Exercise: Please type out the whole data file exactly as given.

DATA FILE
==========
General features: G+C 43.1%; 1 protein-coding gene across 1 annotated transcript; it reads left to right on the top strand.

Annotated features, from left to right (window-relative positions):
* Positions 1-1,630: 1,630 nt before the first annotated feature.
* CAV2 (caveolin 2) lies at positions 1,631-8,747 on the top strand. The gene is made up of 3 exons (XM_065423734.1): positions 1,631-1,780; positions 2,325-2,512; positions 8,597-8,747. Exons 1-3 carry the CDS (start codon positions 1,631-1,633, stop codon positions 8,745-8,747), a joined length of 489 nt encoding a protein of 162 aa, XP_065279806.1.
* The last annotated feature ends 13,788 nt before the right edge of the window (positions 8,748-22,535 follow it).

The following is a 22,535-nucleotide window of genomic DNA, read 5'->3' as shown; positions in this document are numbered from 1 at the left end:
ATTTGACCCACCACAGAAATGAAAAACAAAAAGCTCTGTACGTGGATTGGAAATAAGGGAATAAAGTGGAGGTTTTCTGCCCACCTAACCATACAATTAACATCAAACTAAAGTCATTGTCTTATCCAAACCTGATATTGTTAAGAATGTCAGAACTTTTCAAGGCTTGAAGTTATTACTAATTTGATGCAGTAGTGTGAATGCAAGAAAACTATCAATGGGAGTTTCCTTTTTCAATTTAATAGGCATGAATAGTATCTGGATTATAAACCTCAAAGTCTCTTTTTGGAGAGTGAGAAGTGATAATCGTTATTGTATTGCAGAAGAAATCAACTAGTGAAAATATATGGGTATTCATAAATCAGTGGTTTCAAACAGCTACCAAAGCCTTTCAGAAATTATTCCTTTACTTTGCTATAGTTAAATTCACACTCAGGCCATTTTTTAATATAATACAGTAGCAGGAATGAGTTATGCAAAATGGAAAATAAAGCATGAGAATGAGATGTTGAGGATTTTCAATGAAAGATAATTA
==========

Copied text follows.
General features: G+C 43.1%; 1 protein-coding gene across 1 annotated transcript; it reads left to right on the top strand.

Annotated features, from left to right (window-relative positions):
* Positions 1-1,630: 1,630 nt before the first annotated feature.
* CAV2 (caveolin 2) lies at positions 1,631-8,747 on the top strand. The gene is made up of 3 exons (XM_065423734.1): positions 1,631-1,780; positions 2,325-2,512; positions 8,597-8,747. Exons 1-3 carry the CDS (start codon positions 1,631-1,633, stop codon positions 8,745-8,747), a joined length of 489 nt encoding a protein of 162 aa, XP_065279806.1.
* The last annotated feature ends 13,788 nt before the right edge of the window (positions 8,748-22,535 follow it).

The following is a 22,535-nucleotide window of genomic DNA, read 5'->3' as shown; positions in this document are numbered from 1 at the left end:
ATTTGACCCACCACAGAAATGAAAAACAAAAAGCTCTGTACGTGGATTGGAAATAAGGGAATAAAGTGGAGGTTTTCTGCCCACCTAACCATACAATTAACATCAAACTAAAGTCATTGTCTTATCCAAACCTGATATTGTTAAGAATGTCAGAACTTTTCAAGGCTTGAAGTTATTACTAATTTGATGCAGTAGTGTGAATGCAAGAAAACTATCAATGGGAGTTTCCTTTTTCAATTTAATAGGCATGAATAGTATCTGGATTATAAACCTCAAAGTCTCTTTTTGGAGAGTGAGAAGTGATAATCGTTATTGTATTGCAGAAGAAATCAACTAGTGAAAATATATGGGTATTCATAAATCAGTGGTTTCAAACAGCTACCAAAGCCTTTCAGAAATTATTCCTTTACTTTGCTATAGTTAAATTCACACTCAGGCCATTTTTTAATATAATACAGTAGCAGGAATGAGTTATGCAAAATGGAAAATAAAGCATGAGAATGAGATGTTGAGGATTTTCAATGAAAGATAATTA